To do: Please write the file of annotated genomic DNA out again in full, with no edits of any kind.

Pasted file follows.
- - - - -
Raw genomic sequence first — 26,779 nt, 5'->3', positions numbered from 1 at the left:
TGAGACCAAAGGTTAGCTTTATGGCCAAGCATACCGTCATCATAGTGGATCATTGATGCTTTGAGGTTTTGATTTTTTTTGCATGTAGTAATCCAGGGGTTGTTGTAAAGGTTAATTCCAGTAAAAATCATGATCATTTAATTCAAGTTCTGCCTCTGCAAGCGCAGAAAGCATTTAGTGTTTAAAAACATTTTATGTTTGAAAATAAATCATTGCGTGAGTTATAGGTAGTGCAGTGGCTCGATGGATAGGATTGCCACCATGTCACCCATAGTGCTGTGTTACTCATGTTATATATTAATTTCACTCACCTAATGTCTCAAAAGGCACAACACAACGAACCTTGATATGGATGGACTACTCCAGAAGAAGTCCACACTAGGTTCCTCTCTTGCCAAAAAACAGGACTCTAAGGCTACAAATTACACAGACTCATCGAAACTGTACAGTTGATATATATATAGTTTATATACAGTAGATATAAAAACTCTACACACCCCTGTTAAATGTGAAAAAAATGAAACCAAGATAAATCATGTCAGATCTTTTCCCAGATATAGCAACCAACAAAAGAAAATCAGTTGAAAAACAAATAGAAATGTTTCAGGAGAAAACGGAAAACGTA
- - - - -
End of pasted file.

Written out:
Raw genomic sequence first — 26,779 nt, 5'->3', positions numbered from 1 at the left:
TGAGACCAAAGGTTAGCTTTATGGCCAAGCATACCGTCATCATAGTGGATCATTGATGCTTTGAGGTTTTGATTTTTTTTGCATGTAGTAATCCAGGGGTTGTTGTAAAGGTTAATTCCAGTAAAAATCATGATCATTTAATTCAAGTTCTGCCTCTGCAAGCGCAGAAAGCATTTAGTGTTTAAAAACATTTTATGTTTGAAAATAAATCATTGCGTGAGTTATAGGTAGTGCAGTGGCTCGATGGATAGGATTGCCACCATGTCACCCATAGTGCTGTGTTACTCATGTTATATATTAATTTCACTCACCTAATGTCTCAAAAGGCACAACACAACGAACCTTGATATGGATGGACTACTCCAGAAGAAGTCCACACTAGGTTCCTCTCTTGCCAAAAAACAGGACTCTAAGGCTACAAATTACACAGACTCATCGAAACTGTACAGTTGATATATATATAGTTTATATACAGTAGATATAAAAACTCTACACACCCCTGTTAAATGTGAAAAAAATGAAACCAAGATAAATCATGTCAGATCTTTTCCCAGATATAGCAACCAACAAAAGAAAATCAGTTGAAAAACAAATAGAAATGTTTCAGGAGAAAACGGAAAACGTA